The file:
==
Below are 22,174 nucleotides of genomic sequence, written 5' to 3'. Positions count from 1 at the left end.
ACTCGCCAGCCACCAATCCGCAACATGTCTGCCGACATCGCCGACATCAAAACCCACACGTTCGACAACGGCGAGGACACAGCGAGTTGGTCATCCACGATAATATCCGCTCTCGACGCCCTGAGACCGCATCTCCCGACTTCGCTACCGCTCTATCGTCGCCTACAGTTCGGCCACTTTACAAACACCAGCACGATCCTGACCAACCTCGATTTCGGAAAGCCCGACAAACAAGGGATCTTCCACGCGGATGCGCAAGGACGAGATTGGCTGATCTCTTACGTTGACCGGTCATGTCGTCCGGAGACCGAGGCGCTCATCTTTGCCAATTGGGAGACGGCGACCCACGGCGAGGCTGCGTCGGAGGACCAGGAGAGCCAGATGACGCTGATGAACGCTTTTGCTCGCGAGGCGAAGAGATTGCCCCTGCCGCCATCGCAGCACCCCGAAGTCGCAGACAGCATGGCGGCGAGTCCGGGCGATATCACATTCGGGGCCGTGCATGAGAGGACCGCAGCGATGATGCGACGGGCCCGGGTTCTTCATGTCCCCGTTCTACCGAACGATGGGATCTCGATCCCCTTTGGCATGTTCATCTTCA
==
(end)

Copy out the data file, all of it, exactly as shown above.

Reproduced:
Below are 22,174 nucleotides of genomic sequence, written 5' to 3'. Positions count from 1 at the left end.
ACTCGCCAGCCACCAATCCGCAACATGTCTGCCGACATCGCCGACATCAAAACCCACACGTTCGACAACGGCGAGGACACAGCGAGTTGGTCATCCACGATAATATCCGCTCTCGACGCCCTGAGACCGCATCTCCCGACTTCGCTACCGCTCTATCGTCGCCTACAGTTCGGCCACTTTACAAACACCAGCACGATCCTGACCAACCTCGATTTCGGAAAGCCCGACAAACAAGGGATCTTCCACGCGGATGCGCAAGGACGAGATTGGCTGATCTCTTACGTTGACCGGTCATGTCGTCCGGAGACCGAGGCGCTCATCTTTGCCAATTGGGAGACGGCGACCCACGGCGAGGCTGCGTCGGAGGACCAGGAGAGCCAGATGACGCTGATGAACGCTTTTGCTCGCGAGGCGAAGAGATTGCCCCTGCCGCCATCGCAGCACCCCGAAGTCGCAGACAGCATGGCGGCGAGTCCGGGCGATATCACATTCGGGGCCGTGCATGAGAGGACCGCAGCGATGATGCGACGGGCCCGGGTTCTTCATGTCCCCGTTCTACCGAACGATGGGATCTCGATCCCCTTTGGCATGTTCATCTTCA